I have a plastic bottle filled with drinking water where only one side of the bottle has air bubbles. I know that water is not pure and there are dissolved gases, and my theory is that there are small microscopic holes on one side of the plastic bottle that make bubble formation possible. Or may be its a temperature difference between the two sides (which shouldn't be the case - the bottle was kept in room temperature, but it was closed for a day or more). What could be the cause?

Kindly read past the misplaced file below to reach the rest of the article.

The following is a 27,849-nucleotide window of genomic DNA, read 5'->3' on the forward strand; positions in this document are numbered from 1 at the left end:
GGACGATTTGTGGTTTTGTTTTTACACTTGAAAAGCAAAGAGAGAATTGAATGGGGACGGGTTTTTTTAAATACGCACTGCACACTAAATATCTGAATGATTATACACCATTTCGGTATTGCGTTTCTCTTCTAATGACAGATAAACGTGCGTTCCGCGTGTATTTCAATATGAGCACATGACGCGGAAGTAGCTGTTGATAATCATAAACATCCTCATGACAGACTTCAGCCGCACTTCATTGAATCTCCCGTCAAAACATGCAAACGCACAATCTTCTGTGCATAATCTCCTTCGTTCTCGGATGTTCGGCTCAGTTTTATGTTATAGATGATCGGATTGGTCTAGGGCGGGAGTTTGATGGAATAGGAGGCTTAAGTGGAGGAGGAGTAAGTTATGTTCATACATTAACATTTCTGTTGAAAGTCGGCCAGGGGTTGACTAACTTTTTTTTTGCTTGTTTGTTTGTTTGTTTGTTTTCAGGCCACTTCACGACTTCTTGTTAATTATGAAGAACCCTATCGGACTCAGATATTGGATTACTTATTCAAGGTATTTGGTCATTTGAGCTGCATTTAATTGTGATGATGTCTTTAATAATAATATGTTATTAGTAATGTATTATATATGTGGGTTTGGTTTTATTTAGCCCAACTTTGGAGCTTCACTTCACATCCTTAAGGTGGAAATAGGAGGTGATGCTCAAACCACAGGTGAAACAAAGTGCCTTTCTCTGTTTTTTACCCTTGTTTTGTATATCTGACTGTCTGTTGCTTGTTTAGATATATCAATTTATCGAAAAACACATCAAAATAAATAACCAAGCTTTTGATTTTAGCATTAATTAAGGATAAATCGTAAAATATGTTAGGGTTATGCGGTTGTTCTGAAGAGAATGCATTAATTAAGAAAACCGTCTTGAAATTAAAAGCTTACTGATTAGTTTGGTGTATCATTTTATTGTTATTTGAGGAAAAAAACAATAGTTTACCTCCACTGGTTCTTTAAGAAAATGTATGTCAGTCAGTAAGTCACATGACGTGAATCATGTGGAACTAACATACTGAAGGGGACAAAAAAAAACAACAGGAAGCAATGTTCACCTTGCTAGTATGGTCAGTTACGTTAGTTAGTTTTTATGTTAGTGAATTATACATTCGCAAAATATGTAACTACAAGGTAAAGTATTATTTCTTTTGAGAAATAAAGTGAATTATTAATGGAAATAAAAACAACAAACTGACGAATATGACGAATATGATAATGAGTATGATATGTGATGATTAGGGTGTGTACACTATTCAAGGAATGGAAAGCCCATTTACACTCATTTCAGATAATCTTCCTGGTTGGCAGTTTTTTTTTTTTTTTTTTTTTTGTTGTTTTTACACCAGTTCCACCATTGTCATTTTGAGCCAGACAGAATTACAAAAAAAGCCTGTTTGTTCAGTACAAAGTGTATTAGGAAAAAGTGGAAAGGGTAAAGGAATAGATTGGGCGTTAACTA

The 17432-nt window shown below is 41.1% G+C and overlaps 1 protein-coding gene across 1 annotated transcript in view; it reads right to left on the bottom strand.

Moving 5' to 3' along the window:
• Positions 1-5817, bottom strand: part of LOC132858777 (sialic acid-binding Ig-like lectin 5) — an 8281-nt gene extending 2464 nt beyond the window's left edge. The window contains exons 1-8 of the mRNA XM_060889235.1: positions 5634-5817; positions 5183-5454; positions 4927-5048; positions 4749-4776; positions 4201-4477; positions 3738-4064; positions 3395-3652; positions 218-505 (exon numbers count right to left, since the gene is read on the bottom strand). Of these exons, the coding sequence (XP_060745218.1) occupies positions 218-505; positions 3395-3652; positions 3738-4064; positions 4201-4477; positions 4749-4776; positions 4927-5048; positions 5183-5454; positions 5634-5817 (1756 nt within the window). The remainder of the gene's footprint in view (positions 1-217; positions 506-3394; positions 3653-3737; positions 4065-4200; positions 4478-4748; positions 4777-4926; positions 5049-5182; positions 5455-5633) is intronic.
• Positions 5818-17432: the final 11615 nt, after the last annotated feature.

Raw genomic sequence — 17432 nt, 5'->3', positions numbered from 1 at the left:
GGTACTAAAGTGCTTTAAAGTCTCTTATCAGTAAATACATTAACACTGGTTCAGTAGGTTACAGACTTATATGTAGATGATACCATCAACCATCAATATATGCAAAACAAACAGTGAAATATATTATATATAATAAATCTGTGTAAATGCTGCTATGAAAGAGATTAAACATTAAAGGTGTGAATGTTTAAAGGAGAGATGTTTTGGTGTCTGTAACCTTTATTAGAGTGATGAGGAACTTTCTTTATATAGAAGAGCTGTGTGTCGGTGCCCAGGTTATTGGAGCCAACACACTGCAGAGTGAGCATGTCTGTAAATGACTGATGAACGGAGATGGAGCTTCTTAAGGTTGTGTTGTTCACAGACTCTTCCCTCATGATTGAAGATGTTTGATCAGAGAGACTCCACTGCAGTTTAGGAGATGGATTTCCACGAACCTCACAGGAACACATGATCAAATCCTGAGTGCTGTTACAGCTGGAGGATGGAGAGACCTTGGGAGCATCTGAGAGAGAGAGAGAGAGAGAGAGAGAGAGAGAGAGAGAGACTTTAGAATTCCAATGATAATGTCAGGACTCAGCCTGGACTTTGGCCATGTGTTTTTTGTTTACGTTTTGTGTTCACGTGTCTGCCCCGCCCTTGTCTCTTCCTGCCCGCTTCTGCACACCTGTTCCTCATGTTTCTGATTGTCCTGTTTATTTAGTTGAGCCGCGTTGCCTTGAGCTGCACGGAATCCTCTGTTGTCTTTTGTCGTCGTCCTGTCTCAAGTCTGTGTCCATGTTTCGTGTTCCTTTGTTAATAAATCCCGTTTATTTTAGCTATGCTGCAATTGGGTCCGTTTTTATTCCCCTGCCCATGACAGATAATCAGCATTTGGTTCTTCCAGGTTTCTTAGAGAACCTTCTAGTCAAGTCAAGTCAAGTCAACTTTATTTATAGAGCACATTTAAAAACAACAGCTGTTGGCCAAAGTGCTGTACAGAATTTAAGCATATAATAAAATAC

Your reasoning seems good. A number of things can affect nucleation of bubbles, such as surface defects, which you state, as well as temperature (was one side of the bottle facing the sun, perhaps?), and even sound.
A fun demonstration is to put a cup of carbonated beverage in an ultrasonic bath (e.g. parts cleaner or humidifier). Here, cavitation serves to nucleate bubbles.